We tend to think of community foundations as place-based institutions, solely serving a community of people living within a defined geographic area through their grantmaking. Research by Foundation Center and the Council on Foundations, however, shows that international giving by U.S. community foundations grew more than three-fold from $103 million in 2011 to $315 million in 2015, a much more rapid increase than the 29% growth in international giving by all U.S. foundations. What explains this growth and what else do we know about global grantmaking, leadership, and engagement by U.S. community foundations?
In July 2017, Foundation Center and Council on Foundations co-published Local Communities with Global Reach: International Giving by U.S. Community Foundations, a first-of-its kind analysis of the international grantmaking and global engagement of U.S. community foundations, looking primarily at grants awarded from 2011 to 2014. In August 2018, we published The State of Global Giving by U.S. Foundations, 2011-2015, a detailed analysis of international giving by 1,000 of the largest U.S. foundations, including community foundations. These two reports are the ninth and tenth respectively in a series of collaborative research on international grantmaking by our two organizations, dating all the way back to our first report in 1997.
Building on what we’ve learned through our research, in this article we share some of our insights on what is driving the growth in international giving and global engagement by U.S. community foundations and what it means for our sector.
As Community Foundations Grow, So Does their International Giving
While international giving by U.S. community foundations grew more than three-fold in total dollars from 2011 to 2015, it remained relatively stable as a share of these foundations’ overall grantmaking, staying at around six percent from 2011 to 2014, before increasing slightly to eight percent in 2015. Rather than a shift toward international grantmaking, the increase in international grants is driven by the overall growth in giving by community foundations, which increased by 52 percent during the period, from $2.7 billion in 2011 to $4.2 billion in 2015.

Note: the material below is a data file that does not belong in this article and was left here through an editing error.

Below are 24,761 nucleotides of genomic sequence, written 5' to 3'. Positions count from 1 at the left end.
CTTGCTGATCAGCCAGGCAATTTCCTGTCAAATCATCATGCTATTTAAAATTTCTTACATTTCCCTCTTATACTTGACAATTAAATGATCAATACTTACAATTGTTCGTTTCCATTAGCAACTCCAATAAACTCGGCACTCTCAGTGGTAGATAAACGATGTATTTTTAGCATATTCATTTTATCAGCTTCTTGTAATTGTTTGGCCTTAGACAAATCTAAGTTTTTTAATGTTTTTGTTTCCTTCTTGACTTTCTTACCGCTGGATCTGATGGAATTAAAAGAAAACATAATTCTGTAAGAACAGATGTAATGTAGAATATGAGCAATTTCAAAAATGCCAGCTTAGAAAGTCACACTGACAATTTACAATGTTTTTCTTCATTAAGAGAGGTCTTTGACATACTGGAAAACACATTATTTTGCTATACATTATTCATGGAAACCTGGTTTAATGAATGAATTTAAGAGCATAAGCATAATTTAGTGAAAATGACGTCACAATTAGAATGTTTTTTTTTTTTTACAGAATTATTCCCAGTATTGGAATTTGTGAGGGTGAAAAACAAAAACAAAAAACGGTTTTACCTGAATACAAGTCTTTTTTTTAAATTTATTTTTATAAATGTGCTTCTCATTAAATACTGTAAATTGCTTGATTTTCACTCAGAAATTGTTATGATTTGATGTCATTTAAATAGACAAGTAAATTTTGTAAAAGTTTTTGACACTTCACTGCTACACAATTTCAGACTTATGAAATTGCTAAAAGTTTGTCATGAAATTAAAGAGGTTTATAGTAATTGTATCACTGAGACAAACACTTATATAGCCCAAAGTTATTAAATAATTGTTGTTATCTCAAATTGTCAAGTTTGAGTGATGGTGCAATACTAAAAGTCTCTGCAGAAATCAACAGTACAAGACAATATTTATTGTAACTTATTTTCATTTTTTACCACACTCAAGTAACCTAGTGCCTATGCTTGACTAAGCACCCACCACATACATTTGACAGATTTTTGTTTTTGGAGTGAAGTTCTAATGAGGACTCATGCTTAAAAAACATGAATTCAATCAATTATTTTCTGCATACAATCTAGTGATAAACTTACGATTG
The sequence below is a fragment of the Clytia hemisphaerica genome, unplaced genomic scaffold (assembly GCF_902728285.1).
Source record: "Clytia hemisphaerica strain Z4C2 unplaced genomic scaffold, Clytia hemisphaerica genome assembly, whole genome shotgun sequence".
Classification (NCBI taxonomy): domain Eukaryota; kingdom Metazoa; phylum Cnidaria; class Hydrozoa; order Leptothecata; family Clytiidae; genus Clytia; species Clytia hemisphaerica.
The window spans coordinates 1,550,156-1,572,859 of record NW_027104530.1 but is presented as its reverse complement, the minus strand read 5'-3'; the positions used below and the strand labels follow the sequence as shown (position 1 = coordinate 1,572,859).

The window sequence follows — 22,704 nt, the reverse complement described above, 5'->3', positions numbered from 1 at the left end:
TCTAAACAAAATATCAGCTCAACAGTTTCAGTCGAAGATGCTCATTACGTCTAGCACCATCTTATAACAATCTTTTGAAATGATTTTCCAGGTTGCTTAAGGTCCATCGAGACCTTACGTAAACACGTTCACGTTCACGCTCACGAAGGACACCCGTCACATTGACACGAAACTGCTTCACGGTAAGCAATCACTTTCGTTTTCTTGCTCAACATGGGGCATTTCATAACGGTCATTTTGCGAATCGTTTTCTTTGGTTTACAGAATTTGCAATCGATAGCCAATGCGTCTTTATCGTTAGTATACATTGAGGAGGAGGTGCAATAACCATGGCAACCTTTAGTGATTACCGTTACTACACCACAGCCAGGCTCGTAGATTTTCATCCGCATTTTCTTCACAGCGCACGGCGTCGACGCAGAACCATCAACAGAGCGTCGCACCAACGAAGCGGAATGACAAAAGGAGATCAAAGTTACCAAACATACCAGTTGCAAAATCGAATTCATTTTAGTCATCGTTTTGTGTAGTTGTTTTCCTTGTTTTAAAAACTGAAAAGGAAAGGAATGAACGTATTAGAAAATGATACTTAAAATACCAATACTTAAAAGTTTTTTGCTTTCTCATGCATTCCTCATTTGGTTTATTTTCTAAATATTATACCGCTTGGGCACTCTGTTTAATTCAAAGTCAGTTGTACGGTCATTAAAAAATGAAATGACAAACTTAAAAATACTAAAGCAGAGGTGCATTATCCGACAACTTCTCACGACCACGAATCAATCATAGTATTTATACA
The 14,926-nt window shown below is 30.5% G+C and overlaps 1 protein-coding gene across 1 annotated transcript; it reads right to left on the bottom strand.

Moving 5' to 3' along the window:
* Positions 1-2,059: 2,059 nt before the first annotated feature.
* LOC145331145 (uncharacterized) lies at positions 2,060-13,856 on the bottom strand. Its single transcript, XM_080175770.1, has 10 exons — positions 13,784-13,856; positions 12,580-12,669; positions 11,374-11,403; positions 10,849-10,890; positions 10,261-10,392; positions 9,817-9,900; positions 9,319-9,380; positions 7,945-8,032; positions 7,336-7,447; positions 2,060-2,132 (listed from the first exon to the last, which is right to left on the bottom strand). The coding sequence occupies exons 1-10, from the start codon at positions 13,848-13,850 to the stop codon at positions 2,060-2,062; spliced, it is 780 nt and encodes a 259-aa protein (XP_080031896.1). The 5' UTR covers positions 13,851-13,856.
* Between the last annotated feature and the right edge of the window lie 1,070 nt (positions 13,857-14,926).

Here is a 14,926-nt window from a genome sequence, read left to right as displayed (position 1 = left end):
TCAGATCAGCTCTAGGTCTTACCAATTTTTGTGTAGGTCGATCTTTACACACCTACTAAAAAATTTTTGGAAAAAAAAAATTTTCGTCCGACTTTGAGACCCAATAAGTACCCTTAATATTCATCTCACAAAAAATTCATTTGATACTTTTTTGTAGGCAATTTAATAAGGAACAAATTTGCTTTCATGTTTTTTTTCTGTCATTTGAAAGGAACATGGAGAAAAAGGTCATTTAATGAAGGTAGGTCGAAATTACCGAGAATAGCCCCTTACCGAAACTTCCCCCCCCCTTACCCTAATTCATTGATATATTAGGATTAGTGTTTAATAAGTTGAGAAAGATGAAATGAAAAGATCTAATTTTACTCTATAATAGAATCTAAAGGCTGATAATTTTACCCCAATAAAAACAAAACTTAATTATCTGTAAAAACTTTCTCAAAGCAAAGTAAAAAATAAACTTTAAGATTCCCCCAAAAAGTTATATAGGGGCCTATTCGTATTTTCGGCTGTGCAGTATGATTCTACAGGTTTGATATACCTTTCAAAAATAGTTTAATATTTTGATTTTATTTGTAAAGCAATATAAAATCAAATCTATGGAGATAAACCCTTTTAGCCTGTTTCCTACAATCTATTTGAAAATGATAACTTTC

A Donor-driven Trend?
From 2011 to 2014, 74 percent of international giving by U.S. community foundations came from donor and corporate advised funds. These are funds held by the community foundation from which an individual, family, or corporation may recommend charitable organizations to receive grants. The community foundation verifies the mission and charitable status of the recommended grantees and oversees all financial management and reporting.
Another 18 percent came from supporting organizations, nonprofit charitable corporations, or trusts that qualify as public charities due to their affiliation with the community foundation. A supporting organization can serve as an alternative to establishing a private foundation as it can provide greater tax benefits and allow the donor to take advantage of the administrative and grantmaking expertise of the community foundation.
Just eight percent of community foundation international grant dollars were from discretionary and interest funds.
Given that community foundations’ discretionary funds are typically intended to serve the local population within a given geographic area, it’s not surprising that their international grants come primarily from donor-directed vehicles. However, this does not necessarily mean a given community foundation’s international giving diverts it from its mission or community focus. For some community foundations, a global framework and a broad and inclusive definition of community is integral to their mission, while others engage internationally in various ways beyond grantmaking. Some also fund local nonprofits working internationally, thereby also supporting their local nonprofit community.
Silicon Valley Community Foundation
The growth in international giving among community foundations was largely driven by Silicon Valley Community Foundation (SVCF), whose international grantmaking accounted for 63 percent of all international giving by U.S. community foundations in 2015 and 48 percent of all international grant dollars awarded between 2011 and 2015. However, even when excluding SVCF, international giving by U.S. community foundations increased by 71 percent from 2011 to 2015, which is still a much more rapid increase than the 29 percent growth in international giving for all U.S. foundations during that same time period.
Established in 2006 as a result of the consolidation of two community foundations in the Bay Area, SVCF has grown into the largest community foundation in the U.S. When SVCF was created, the organization embraced a new definition of community, moving beyond a place-based construct in order to better reflect the diverse philanthropic interests of its region and leveraging connections with local, national and global networks. To support its international grantmaking, SVCF manages a global charity database with more than 11,000 vetted organizations in 88 countries. Although SVCF made $198 million in grants for international programs in 2015, that represented less than a quarter of its overall grantmaking that year, and the majority of SVCF’s grantmaking continues to be for domestic programs.